D. Louise Brown

Louise Brown

Never underestimate the power of music. Even accordion music.

I recently visited a friend at her apartment in an assisted living center. Like the sign says, it’s a place where people go to be assisted in their day-to-day living. Nearly all the residents there are less than two decades away from their century birthday. Their pace of life is very … very unhurried. Even the elevator takes a long time to come, as though it, too, is methodically, cautiously moving from one place to the next.

My friend and I sat visiting in her little apartment when one of the staff stopped by to remind her that a musical performance was coming up in half an hour, and she’d better get on down to the Sun Room, just six doors down the hall from my friend’s room. But at walker speed, which includes the time it takes to bring the walker over to her, position it squarely in front of her, hold onto it while she carefully pulls herself upright to it and then begins walking, six doors is no skip in the park. So we slowly made that journey and managed to get to the Sun Room in time to acquire two good seats in the back. Seats “in the back” are premium because the farther back you sit, the less obstacles your walker faces.

I watched the steady stream of folks coming in from all directions. Nearly all either slowly, carefully wobbled in on walkers, or rode in seated in wheel chairs. Lots of grey hair, lots of wrinkles, lots of gentle smiles. That quiet, calm, careful collection of sage folks are everything most of us would like to think we are, but usually are not.

Their role at the performance was to sit and enjoy the music of two accordion players — a husband and wife team — who looked maybe 15 years younger than the median age of the audience. They introduced themselves, even as stragglers wobbled up the aisle to find a last seat at the front. A staff member was helping an elderly resident steer his walker up the aisle in front of me just as the accordions began to blast out their first song. And I watched a miracle happen. That elderly man, who just a moment before had been slumped over his walker as he slowly shoved it along, straightened his back and clung tighter to his walker as his legs started dancing to the tune. The rest of him hung onto that walker for dear life, but his legs danced on their own, knees rocking and heels sliding, and even a little kick to one side. He twitched his way to his seat, still bouncing as if 20 years had fallen away from him.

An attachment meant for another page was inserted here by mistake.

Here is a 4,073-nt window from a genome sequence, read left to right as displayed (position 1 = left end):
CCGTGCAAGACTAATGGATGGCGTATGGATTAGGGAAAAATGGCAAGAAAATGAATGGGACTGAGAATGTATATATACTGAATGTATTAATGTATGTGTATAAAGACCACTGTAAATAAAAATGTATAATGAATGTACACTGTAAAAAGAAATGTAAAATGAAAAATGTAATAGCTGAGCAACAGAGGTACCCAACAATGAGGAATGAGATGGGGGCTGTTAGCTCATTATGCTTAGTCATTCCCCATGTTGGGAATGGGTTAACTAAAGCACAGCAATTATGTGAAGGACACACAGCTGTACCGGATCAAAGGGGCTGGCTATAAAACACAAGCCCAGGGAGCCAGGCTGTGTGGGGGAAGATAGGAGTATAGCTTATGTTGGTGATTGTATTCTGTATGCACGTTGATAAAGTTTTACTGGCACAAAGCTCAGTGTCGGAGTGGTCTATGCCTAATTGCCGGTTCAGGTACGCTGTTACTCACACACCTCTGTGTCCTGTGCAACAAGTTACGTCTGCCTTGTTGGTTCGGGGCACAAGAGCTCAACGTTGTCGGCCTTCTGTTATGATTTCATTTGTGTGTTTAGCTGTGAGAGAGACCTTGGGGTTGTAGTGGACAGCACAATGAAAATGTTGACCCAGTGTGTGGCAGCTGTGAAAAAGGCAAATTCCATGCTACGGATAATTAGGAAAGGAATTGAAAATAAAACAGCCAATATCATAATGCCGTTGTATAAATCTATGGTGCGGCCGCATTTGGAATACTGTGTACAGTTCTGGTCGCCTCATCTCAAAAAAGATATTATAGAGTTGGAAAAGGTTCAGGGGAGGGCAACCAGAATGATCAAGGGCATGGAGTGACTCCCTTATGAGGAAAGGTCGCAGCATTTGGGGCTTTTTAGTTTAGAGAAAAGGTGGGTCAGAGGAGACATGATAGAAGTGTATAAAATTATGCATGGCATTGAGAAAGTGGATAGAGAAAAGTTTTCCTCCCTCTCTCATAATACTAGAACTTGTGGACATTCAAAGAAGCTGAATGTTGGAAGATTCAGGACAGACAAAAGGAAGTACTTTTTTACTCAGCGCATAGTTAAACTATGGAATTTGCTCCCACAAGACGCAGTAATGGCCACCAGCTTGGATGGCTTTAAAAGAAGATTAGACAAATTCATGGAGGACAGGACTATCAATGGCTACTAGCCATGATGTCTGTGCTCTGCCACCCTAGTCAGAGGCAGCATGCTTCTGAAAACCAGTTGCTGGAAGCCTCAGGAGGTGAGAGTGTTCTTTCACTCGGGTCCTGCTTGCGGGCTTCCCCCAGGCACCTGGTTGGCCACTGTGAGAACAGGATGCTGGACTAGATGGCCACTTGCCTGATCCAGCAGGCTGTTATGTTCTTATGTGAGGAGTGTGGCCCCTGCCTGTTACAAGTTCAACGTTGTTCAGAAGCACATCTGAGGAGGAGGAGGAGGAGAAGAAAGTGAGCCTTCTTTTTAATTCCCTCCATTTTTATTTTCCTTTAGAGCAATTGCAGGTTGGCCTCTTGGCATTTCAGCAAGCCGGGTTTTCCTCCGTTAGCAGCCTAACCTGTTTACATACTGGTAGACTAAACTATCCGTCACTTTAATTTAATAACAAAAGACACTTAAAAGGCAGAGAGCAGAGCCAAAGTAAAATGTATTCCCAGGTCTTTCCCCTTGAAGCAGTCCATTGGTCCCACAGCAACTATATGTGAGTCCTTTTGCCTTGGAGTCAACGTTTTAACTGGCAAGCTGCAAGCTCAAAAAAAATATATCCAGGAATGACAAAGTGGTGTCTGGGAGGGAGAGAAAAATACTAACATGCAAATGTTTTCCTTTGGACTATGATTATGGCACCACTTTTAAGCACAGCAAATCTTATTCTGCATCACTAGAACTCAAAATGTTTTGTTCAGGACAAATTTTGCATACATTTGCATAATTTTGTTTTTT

I turned to my friend to see if she saw it too, and noticed she was tapping her thumbs together to the beat of the music. The woman next to her was beating time with a slightly uplifted hand. The woman to my left twirled her foot in rhythm, while next to her another woman raised and lowered her knees the tiniest bit as she kept up with the beat. Studying the crowd closer, I noticed nearly every person keeping time in some subtle way. Subtle was key. No big show, no huge movements, no intense swinging or swaying. But here a head bobbed ever so slightly, and over there a hand tapped a wheel chair arm. Shoulders over there shifted, and next to them, another head nodded.

I’ve never held an appreciation for accordion music. But that softened somewhat as the cheerful, wheezy, vibrant music wove around us all, inspiring normally sedate, barely moving oldsters to move to the beat. As the performers changed songs, so did the collective beat of the grayed heads. And so did most of their faces — from quietly restrained to happy, even joyful.

The performance ended, the audience gave one final, quiet applause. But the change was evident. The group that wheeled in was not the group that wheeled out. Steps were lighter, frail bodies were stronger, movements were quicker, smiles were broader, wheels spun a little faster. And I swear that fellow who danced up the aisle coming in did the same thing leaving.

Music’s transformative, universal language was stunning. Music likely played some kind of a role somewhere in their long lives. On this day it came back to touch and enliven them once more, thanks to two musician’s generous gift of time and talent.

It almost made me wish I knew how to play an accordion.

D. Louise Brown lives in Layton. She writes a biweekly column for the Standard-Examiner.

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